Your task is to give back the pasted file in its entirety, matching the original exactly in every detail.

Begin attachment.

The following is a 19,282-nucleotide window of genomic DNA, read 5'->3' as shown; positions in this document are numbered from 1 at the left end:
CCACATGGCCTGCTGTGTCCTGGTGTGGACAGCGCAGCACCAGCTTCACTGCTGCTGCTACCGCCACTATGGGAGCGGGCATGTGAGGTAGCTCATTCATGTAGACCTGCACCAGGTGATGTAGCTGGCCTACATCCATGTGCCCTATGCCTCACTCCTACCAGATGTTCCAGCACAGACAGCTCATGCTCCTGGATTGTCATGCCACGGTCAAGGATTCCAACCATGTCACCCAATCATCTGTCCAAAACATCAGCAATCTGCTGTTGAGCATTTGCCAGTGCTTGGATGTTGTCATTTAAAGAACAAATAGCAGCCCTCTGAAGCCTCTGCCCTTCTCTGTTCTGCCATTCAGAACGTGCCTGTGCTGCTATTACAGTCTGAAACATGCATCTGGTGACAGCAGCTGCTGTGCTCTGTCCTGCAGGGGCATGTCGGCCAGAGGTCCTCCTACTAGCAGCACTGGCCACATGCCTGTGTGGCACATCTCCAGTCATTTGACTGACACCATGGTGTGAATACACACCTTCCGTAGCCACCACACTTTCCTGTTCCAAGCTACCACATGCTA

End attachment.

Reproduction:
The following is a 19,282-nucleotide window of genomic DNA, read 5'->3' as shown; positions in this document are numbered from 1 at the left end:
CCACATGGCCTGCTGTGTCCTGGTGTGGACAGCGCAGCACCAGCTTCACTGCTGCTGCTACCGCCACTATGGGAGCGGGCATGTGAGGTAGCTCATTCATGTAGACCTGCACCAGGTGATGTAGCTGGCCTACATCCATGTGCCCTATGCCTCACTCCTACCAGATGTTCCAGCACAGACAGCTCATGCTCCTGGATTGTCATGCCACGGTCAAGGATTCCAACCATGTCACCCAATCATCTGTCCAAAACATCAGCAATCTGCTGTTGAGCATTTGCCAGTGCTTGGATGTTGTCATTTAAAGAACAAATAGCAGCCCTCTGAAGCCTCTGCCCTTCTCTGTTCTGCCATTCAGAACGTGCCTGTGCTGCTATTACAGTCTGAAACATGCATCTGGTGACAGCAGCTGCTGTGCTCTGTCCTGCAGGGGCATGTCGGCCAGAGGTCCTCCTACTAGCAGCACTGGCCACATGCCTGTGTGGCACATCTCCAGTCATTTGACTGACACCATGGTGTGAATACACACCTTCCGTAGCCACCACACTTTCCTGTTCCAAGCTACCACATGCTA